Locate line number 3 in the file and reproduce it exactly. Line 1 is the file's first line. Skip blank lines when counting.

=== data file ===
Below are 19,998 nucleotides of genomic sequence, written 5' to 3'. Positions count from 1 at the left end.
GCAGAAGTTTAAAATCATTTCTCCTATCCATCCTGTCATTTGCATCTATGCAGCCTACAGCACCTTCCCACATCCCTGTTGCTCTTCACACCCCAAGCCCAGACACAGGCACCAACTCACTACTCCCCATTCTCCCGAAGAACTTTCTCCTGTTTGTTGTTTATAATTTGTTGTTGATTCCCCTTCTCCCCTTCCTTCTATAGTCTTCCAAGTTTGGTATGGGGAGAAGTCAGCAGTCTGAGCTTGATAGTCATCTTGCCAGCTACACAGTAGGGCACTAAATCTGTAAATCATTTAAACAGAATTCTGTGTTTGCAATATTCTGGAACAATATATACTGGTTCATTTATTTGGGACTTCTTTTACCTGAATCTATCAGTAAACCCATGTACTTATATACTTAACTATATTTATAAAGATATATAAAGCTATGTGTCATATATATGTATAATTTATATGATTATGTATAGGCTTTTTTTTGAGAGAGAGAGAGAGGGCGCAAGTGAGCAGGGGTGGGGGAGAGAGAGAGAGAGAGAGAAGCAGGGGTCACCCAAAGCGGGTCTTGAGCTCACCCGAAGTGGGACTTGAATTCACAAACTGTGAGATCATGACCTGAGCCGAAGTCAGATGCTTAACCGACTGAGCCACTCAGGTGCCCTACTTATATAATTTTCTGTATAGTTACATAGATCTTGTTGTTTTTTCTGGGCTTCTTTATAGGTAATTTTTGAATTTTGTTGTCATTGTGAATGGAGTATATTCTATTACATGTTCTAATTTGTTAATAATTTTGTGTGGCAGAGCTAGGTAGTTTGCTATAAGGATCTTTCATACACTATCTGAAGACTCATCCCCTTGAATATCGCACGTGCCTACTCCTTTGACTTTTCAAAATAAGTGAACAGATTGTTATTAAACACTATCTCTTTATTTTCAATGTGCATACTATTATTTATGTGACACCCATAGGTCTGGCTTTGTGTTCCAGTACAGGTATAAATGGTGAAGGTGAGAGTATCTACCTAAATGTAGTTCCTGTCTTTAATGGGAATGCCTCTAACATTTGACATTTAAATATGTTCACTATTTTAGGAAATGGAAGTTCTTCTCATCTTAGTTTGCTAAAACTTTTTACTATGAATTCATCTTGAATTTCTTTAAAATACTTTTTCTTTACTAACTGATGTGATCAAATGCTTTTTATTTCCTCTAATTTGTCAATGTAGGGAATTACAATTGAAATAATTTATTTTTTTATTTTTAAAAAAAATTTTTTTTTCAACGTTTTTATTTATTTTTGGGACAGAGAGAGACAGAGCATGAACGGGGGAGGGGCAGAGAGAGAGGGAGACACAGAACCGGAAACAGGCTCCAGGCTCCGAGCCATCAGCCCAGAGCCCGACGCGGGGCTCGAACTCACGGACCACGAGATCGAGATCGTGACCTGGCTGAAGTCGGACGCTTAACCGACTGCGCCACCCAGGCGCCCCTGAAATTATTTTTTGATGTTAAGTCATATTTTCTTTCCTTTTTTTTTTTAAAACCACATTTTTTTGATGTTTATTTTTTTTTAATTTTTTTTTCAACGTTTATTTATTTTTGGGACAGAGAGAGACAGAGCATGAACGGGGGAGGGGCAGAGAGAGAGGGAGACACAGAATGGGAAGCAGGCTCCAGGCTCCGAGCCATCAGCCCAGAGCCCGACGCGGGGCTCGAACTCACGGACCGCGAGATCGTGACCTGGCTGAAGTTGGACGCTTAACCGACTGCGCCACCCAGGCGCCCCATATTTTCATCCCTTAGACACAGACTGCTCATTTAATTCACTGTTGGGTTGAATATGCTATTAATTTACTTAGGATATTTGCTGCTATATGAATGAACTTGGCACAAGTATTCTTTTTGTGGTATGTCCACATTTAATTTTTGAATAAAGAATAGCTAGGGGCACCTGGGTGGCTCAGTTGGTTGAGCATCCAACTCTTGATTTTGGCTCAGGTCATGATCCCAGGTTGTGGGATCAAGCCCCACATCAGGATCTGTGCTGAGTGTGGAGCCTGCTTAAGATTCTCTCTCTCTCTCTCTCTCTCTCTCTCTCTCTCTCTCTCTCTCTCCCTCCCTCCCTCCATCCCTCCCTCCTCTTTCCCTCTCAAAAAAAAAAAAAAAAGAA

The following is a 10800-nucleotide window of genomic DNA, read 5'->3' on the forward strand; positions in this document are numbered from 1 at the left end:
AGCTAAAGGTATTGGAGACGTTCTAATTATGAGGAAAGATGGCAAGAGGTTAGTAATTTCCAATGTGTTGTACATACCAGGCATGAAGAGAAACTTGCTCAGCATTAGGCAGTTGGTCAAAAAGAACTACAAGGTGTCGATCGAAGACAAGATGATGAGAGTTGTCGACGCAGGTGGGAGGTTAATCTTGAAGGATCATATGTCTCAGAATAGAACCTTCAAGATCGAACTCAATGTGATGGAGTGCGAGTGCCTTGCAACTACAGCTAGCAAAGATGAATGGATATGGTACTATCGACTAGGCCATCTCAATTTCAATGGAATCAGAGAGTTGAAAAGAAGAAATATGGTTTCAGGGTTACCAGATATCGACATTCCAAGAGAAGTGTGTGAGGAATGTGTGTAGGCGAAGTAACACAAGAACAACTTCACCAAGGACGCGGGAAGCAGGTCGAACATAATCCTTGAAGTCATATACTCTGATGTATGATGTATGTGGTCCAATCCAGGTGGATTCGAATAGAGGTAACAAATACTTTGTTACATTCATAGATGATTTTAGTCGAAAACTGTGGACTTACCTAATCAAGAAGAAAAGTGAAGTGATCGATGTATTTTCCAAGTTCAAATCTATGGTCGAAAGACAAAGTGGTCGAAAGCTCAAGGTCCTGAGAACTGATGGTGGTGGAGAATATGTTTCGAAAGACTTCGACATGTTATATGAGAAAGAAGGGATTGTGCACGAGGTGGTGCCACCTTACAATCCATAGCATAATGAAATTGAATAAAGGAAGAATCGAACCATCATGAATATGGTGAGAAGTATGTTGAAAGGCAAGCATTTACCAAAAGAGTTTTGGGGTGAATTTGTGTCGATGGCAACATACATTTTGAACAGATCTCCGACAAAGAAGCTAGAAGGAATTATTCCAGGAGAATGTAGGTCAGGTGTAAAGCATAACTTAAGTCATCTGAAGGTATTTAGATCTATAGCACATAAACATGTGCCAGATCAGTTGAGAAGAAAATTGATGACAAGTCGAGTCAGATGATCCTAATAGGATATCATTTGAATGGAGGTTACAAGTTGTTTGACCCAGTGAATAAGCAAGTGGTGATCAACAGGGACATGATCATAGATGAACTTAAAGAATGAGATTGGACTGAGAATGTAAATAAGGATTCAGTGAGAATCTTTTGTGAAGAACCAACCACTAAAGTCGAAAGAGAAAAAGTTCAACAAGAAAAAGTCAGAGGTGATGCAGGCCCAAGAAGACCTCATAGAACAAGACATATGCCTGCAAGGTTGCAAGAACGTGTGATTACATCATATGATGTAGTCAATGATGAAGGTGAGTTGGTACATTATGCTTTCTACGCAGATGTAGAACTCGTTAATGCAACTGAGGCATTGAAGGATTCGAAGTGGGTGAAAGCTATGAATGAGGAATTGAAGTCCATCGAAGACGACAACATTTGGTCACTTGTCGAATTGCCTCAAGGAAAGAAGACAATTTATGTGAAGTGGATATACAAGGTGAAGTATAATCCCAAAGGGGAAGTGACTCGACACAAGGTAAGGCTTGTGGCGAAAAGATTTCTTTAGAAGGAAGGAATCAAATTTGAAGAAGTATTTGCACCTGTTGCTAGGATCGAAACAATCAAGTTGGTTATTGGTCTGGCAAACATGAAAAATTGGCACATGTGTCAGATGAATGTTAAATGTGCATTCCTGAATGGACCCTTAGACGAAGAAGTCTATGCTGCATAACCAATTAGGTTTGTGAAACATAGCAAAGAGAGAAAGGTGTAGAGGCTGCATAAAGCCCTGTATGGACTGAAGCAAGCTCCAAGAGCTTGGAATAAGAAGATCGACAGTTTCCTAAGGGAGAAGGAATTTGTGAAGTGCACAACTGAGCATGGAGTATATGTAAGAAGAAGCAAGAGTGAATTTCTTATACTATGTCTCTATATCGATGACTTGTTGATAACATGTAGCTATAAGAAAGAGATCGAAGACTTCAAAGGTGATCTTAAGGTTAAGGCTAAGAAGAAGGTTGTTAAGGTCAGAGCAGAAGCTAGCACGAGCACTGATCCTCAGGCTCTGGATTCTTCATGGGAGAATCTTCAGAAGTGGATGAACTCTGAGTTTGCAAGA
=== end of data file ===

The following is a 10800-nucleotide window of genomic DNA, read 5'->3' on the forward strand; positions in this document are numbered from 1 at the left end: